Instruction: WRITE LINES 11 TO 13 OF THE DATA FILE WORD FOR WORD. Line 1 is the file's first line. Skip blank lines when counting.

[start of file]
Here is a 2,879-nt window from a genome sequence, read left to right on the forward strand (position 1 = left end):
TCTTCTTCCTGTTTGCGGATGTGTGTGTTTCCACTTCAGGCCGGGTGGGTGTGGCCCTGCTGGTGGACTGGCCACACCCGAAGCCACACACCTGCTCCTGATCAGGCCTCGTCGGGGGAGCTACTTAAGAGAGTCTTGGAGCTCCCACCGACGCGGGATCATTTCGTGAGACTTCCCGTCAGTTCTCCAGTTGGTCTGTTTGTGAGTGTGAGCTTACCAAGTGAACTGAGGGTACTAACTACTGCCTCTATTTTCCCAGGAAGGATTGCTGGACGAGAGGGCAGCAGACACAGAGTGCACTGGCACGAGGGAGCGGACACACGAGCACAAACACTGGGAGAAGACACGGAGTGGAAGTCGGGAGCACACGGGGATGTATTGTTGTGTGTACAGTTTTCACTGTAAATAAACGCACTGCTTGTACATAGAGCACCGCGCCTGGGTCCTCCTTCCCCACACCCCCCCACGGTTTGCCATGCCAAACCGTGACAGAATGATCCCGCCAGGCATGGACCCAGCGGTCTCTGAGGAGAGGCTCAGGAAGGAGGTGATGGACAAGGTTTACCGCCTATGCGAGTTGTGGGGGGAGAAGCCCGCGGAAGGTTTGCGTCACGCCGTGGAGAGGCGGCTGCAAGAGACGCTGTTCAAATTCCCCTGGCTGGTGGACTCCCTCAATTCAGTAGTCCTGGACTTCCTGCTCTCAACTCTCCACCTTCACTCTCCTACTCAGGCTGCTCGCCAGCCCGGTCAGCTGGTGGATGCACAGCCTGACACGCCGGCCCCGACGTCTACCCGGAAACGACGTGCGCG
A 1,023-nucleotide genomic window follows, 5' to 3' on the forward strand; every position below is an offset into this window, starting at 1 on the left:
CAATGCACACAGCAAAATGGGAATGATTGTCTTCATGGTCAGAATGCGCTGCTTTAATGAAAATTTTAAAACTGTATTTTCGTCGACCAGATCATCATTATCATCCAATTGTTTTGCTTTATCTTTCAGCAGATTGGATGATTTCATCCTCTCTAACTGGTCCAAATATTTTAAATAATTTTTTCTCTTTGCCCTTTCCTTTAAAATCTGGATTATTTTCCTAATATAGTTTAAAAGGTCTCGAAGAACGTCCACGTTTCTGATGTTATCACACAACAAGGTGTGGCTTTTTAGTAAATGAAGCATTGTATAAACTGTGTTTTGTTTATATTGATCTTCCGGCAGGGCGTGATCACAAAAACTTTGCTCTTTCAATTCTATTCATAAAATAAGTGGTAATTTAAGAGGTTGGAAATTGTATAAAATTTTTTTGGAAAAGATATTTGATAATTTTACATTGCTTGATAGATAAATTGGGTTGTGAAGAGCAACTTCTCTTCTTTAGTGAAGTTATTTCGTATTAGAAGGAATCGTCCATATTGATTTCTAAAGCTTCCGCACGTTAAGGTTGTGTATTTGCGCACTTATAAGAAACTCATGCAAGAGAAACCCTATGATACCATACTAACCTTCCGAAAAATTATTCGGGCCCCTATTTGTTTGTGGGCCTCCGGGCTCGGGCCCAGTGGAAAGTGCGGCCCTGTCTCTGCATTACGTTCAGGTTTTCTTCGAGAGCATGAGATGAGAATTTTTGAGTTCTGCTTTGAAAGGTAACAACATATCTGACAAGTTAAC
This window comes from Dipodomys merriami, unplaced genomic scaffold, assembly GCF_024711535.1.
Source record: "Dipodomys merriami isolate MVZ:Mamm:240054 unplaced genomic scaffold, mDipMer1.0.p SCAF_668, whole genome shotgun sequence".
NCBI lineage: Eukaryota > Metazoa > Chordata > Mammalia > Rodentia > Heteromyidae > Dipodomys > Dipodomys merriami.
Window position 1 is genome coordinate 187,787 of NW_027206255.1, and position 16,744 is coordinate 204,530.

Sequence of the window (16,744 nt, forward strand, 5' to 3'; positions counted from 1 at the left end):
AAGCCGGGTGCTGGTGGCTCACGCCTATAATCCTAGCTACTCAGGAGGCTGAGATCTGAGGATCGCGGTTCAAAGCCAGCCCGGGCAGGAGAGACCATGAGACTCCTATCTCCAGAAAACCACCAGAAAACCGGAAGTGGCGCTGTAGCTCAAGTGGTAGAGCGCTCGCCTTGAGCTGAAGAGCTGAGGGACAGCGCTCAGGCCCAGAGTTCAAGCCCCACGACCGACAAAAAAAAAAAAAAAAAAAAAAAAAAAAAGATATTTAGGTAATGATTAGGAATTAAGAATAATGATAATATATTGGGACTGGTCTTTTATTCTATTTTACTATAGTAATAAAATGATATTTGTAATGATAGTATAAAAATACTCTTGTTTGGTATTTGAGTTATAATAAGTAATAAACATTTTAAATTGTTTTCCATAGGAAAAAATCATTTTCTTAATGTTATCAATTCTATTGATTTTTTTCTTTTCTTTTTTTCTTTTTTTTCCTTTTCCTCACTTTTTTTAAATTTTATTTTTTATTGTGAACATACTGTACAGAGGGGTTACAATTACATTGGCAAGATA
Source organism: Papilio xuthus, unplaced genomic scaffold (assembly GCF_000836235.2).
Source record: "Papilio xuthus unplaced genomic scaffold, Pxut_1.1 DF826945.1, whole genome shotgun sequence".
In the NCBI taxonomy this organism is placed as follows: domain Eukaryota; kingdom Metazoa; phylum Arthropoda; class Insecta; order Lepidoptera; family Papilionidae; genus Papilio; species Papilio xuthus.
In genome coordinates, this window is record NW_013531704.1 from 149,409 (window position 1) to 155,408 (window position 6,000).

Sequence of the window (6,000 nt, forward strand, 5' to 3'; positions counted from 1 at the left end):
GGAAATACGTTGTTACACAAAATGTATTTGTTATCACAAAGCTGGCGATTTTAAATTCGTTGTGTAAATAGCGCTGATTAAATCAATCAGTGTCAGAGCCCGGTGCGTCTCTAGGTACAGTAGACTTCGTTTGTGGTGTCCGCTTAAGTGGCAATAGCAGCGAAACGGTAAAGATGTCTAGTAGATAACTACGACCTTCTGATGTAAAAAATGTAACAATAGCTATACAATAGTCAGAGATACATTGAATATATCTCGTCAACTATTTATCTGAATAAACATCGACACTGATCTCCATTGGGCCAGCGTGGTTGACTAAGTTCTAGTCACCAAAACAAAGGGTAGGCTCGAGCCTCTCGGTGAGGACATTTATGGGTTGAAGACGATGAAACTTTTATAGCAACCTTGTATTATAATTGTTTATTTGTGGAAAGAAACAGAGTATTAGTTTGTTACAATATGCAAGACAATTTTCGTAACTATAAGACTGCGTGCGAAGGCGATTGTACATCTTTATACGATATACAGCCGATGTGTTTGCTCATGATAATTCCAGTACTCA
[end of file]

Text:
Source organism: Papilio xuthus, unplaced genomic scaffold (assembly GCF_000836235.2).
Source record: "Papilio xuthus unplaced genomic scaffold, Pxut_1.1 DF826945.1, whole genome shotgun sequence".
In the NCBI taxonomy this organism is placed as follows: domain Eukaryota; kingdom Metazoa; phylum Arthropoda; class Insecta; order Lepidoptera; family Papilionidae; genus Papilio; species Papilio xuthus.